FYI, I was recently reported (this was in 2012) to the Garden Web Administrators (again to silence me) by that same Fig Forum Mafia I so often write about.  Click on the following link and read how I (king.fig) only made one single itty bitty comment of ultimate truth into that GW thread regarding this very same fertilizer issue.  I was reported by the fig forum Mafia to the Garden Web Adminstator as "always harrassing" Al (tapla).  I received yet another warning from the Garden Web Administror as a result of thosre repeated fig forum Mafia complaints. Read what I wrote into that thread.  Then realize that several Mafia members "gang reported me" for posting that information.

It is utter bullcrap for anyone to have to put up with this type of "mafia styled" behavior.  Fig forum members still think Gorgi is a good guy because he gives them cuttings.  Well Gorgi is a Snake in the grass, intoleratnt, ignorant SOB. Thank goodness I will never run into him in real life.  Read what I wrote that he and others took offense to and reported me to the forum Adminstraor....yet again.  Crap like this went on for 6 years before I finally started with my own Cajun Fig Blog.......

http://forums.gardenweb.com/forums/load/fig/msg0122422810999.html

That is why I say that it is IMPOSSIBLE for me to have any meaningful technical discussion on the fig forums when you have idiots like George (Gorgi on the forums) and his Fig Forum Mafia buddies. Those idiots reallly "believe" that since they have been long time fig forum members; that somehow, that means they have more fig KNOWLEDGE than other posters like me. Bullcrap.......those same SOB's are only good at posting pictures and repeating "information" that OTHERS have written about the figs that they grow.

There is a huge difference between having a large fig "collection" (or access to one) and acutally having real life acquired fig "knowledge". And as I said before, some of Tapla's long held "beliefs" need to be challenged by knowledgable people like me who are much better trained in the application of the sciences to every day life. Al (Tapla) lives in the "theoretical" world and some of his beliefs are in direct conflict with real life empirical data. Here in the followng link is a real good example of where Al's special "nutrient ratio" fig fertilizer THEORY flies right in the face with REALITY:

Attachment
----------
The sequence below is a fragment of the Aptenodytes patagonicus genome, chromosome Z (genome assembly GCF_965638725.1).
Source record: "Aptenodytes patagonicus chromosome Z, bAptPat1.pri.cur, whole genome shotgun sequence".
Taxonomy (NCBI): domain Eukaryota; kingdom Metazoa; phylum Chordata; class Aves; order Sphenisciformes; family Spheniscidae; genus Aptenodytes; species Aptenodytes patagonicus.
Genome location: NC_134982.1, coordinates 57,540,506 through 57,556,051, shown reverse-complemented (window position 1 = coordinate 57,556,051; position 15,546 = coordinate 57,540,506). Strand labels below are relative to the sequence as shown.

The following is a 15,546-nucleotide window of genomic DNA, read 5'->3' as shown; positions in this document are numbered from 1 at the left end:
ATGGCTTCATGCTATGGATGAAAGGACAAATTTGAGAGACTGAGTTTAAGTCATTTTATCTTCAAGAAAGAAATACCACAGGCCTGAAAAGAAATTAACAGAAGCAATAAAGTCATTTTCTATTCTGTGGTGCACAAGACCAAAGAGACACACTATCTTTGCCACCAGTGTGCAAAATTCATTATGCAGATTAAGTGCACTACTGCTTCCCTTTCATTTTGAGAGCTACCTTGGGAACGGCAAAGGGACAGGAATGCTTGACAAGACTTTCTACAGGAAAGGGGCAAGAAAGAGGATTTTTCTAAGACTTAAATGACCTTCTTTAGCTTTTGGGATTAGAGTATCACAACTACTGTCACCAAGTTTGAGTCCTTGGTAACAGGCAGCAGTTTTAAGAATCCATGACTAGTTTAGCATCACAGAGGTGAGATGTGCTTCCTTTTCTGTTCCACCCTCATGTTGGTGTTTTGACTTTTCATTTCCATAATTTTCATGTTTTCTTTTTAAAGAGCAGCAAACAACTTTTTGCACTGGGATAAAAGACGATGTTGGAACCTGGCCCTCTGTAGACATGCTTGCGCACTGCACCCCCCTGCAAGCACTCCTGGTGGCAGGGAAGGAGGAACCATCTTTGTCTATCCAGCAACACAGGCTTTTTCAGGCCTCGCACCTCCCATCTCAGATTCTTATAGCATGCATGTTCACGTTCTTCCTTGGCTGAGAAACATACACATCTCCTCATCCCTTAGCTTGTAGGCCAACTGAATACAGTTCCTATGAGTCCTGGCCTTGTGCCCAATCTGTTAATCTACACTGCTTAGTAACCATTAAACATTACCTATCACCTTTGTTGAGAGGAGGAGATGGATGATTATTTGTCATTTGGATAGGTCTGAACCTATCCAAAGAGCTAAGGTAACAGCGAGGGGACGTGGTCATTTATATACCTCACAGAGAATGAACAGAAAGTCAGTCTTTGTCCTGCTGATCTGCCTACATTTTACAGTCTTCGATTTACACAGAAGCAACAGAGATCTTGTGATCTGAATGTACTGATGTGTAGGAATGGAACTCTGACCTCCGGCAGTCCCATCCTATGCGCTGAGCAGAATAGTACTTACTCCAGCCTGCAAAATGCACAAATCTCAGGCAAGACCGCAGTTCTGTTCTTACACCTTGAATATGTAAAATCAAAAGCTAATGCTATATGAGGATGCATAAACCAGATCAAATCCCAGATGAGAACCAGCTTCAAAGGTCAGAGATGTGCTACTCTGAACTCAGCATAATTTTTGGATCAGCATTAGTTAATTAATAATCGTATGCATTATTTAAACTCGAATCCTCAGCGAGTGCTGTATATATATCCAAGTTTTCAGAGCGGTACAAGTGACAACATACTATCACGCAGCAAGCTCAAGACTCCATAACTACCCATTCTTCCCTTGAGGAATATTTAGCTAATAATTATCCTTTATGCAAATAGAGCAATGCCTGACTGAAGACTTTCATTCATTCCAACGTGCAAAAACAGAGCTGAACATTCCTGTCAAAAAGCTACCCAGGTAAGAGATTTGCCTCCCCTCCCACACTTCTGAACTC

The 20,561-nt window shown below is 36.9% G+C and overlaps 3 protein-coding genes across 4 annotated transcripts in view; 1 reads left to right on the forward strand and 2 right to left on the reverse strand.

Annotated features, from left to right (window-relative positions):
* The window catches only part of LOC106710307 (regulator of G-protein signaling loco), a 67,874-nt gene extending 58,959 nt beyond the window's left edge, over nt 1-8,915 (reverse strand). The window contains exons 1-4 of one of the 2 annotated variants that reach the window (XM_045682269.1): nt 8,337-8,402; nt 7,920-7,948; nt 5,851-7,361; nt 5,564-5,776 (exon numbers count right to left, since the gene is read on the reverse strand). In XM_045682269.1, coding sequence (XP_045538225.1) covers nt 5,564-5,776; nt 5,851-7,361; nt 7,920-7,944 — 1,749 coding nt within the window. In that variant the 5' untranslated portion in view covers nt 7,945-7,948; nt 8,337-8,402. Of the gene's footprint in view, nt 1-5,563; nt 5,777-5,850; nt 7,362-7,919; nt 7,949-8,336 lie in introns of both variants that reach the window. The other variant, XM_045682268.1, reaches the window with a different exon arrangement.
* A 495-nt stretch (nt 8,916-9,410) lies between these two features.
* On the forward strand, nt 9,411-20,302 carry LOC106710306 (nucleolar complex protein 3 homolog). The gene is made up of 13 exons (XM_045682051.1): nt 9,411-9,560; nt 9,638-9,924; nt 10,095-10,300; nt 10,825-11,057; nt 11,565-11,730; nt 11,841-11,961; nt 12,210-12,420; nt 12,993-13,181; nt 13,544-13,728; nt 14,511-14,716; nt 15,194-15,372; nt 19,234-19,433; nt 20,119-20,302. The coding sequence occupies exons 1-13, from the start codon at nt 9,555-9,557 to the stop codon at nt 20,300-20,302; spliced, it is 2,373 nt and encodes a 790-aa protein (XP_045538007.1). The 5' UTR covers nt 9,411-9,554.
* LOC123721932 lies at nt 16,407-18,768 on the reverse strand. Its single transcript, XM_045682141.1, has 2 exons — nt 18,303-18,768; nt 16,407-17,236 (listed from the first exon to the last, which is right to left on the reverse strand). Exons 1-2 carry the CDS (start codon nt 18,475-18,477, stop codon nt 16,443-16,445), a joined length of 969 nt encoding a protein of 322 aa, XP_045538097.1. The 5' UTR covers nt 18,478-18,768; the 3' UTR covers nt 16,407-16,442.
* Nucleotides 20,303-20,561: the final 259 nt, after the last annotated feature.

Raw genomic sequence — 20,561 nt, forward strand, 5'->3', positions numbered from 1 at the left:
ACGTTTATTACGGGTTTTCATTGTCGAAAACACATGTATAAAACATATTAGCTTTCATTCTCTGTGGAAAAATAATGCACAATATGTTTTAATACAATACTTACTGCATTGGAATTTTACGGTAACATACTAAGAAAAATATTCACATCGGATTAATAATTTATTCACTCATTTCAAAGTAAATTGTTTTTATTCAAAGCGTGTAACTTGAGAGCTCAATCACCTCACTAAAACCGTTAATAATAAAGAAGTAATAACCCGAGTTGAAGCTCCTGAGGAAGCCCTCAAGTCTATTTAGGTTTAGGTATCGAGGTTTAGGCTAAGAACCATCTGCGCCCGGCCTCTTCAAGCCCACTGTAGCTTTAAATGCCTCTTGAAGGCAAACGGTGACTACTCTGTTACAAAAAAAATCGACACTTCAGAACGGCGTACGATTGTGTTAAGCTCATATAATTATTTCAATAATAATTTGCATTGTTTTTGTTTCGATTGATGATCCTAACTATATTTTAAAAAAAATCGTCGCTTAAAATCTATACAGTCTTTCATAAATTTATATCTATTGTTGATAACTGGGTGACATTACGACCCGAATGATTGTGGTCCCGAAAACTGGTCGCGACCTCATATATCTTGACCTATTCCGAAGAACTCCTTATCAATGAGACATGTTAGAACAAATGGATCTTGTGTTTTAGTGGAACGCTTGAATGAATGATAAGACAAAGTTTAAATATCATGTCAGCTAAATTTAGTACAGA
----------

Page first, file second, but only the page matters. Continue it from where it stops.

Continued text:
http://cajunfigs.blogspot.com/2012/06/fig-machine2012.html

I am absolutely fed up with fig forum politics and the antics of Gorgi and his ilk. Those sick people are the reason why I started this new Fig Blog. Gorgi's Fig Forum Mafia can no longer silence me on this fig Blog....you can bet your ass on that.

Yet those Mafia members still try to silence me.  Ain't that right Cecil (aka figluvah)!! How far did you get with your recent attempts (several times already) to silence me on this private Fig Blog? How about you there Brent (aka hossierbanna) with your deragatory cheap shots directed towards me.....the kind that used to work on the fig forums? All you fig Mafia SOB's will eventually learn that there is a big difference between a Blog and a Forum. Here, let me make it real easy for you fig ignorant forum mafia idiots to understand that big difference......

A fig Blog is for fig RESEARCHERS like me to express their viewpoint in "peace" where they cannot ever be harrassed by envious fig COLLECTORS like you guys.

........A Researcher's activities and writings are much different than that of a mere "Fig Collector". You guys are "collectors"..... stay the heck out of technical discussions on the fig forums that you know absolutely nothing about.  Let those type of technical discussions take place without y'all constant sniping and bikering.  Keep your big mouths shut as you add nothing to the discussion.  Let others more knowledgable than you speak freely and maybe you will learn something new. You guys are utterly clueless to the extent of what "you don't know."

7) In late summer cut back on any watering to your fig trees to discourage new tender growth and encourage tree lignification.......much more on preparing your fig trees for winter...later.

8) When trading fig cuttings or fig starts, make sure that the person who initiated the trading request ships their trade items FIRST. Don't fall victim to poor quality trading items or outright scams.

9)

Dan
Semper Fi-cus

Tuesday, September 16, 2014

LSU Late Black......breaking news

am happy to report the following breaking news that you will not find anywhere else.......not even at LSU, or the fig forums, or at any Nursery in the United States!! 

Note: this post is specifically about the fig cultivar that is known locally as LSU Late Black.  It not about LSU Scott's Black, nor about LSU Black, nor about LSU St. Gabriel Black......as those are entirely different figs.  Anyone (and I do mean anyone) who claims these are the exact same fig does not know what they are talking about.  These black colored LSU figs have completely different growing and fruiting characteristics.
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LSU Late Black is a very productive mid to late season black fig.  And when I say productive I mean just what I have written.  It produces a lot of figs. It is a large black fig with red pulp.  It has a taste/flavor that is very variable......from good to excellent.  Like most large figs it can handle only light rains.  Once an LSU Late Black fig begins to color, it is rather slow to fully ripen.  That slow ripening is not a good growing characteristic for a fig growing in my climate. FAST RIPENING figs  are much more preferable. You want a fast ripening fig in my area. IMO, LSU Late Balck would be at its best in the drier and hotter areas of the country.